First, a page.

By Jonathan Allen
NEW YORK (Reuters) - A pet cat missing for two months after escaping its carrier at New York's John F. Kennedy International Airport has been discovered alive in a customs room, American Airlines said on Wednesday.
The cat, named Jack, was due to fly with its owner, Karen Pascoe, in August to San Francisco where she was starting a new job, the airline said. But it disappeared from its travel container before the flight took off.
It was discovered on Tuesday, the airline said.
Since being missing, the cat developed fatty liver disease, a treatable condition that can develop when a cat is not getting enough food.
Pascoe, who flew to San Francisco without Jack but with a second cat named Barry who arrived safely, was contacted by the airline when Jack was identified by a microchip implanted between his shoulder blades.
During the two months that Jack was missing, a Facebook page was created on its behalf that attracted more than 16,000 subscribers. The page featured reports of possible Jack sightings that proved to be dead ends.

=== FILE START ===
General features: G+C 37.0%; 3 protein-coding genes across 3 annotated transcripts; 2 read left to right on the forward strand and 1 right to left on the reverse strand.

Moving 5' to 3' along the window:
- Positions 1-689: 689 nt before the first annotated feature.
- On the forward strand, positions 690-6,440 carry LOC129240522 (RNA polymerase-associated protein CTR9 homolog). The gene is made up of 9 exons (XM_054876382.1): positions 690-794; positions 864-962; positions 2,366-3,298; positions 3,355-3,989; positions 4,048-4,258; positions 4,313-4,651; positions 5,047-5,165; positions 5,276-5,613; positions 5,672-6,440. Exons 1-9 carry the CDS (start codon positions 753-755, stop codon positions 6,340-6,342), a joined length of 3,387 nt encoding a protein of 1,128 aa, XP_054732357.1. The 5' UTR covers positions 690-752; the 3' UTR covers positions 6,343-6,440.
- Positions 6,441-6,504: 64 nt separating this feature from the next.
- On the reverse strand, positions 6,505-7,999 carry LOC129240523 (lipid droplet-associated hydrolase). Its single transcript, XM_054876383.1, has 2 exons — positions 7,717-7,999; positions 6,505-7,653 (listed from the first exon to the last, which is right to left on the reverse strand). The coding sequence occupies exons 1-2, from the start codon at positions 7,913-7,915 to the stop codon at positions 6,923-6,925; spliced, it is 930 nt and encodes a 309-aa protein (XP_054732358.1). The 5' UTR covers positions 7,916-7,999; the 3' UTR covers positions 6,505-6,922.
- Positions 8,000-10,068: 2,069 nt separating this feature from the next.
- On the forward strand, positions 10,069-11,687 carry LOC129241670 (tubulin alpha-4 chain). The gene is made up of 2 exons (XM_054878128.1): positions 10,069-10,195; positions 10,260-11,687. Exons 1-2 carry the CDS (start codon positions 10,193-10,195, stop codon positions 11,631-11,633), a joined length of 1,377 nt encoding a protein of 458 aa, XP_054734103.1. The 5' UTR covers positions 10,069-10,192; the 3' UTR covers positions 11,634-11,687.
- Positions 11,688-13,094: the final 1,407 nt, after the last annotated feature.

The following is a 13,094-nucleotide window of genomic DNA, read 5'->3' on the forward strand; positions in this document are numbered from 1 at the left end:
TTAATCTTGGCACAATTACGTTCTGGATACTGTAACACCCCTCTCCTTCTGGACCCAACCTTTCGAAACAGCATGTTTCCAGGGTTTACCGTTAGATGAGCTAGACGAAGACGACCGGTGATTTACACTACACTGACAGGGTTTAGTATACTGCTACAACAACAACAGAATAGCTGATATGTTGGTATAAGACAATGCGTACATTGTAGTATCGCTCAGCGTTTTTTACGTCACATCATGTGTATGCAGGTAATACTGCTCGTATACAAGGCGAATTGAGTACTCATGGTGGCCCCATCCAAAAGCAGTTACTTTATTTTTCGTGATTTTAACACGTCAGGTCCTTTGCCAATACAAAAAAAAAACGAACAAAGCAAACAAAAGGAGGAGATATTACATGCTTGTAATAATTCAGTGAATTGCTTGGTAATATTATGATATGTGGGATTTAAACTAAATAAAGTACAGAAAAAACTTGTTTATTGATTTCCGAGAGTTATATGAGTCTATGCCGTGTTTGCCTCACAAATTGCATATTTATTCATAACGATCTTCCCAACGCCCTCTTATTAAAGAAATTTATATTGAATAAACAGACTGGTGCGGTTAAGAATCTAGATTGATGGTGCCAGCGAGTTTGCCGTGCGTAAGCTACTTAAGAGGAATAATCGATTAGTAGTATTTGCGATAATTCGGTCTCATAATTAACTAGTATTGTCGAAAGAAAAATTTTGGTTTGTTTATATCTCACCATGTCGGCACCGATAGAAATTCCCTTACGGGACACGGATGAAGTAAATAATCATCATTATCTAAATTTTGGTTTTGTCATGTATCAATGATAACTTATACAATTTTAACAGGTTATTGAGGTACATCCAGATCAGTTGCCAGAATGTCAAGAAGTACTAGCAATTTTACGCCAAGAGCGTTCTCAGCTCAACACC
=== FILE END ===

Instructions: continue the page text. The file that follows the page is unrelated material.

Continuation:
Bonnie Folz, a dog trainer and pet-lover who lives near the airport, volunteered to oversee search efforts, despite having never met Pascoe or Jack.
She said she saw the cat at the office of a local veterinarian on Tuesday night.
"He looks tired but he looks beautiful," she said. "He's got beautiful bright eyes."
Folz, who has helped other people try to locate lost pets, criticized the airline's handling of the pet container, saying she suspected baggage handlers had stacked Jack's crate precariously and failed to secure its door with a zip tie.
Ed Martelle, a spokesman for American Airlines, said he could not comment on how Jack managed to escape. He said the airline would fly Jack to California to be reunited with his owner once he is healthy.
But Folz said she talked to Pascoe, who plans to pick up Jack herself.
Jack has lost so much weight that he likely comes in below the 15-pound limit and would be allowed to fly this time with his owner in the passenger cabin, Folz said.
(Editing by Ellen Wulfhorst and Cynthia Johnston)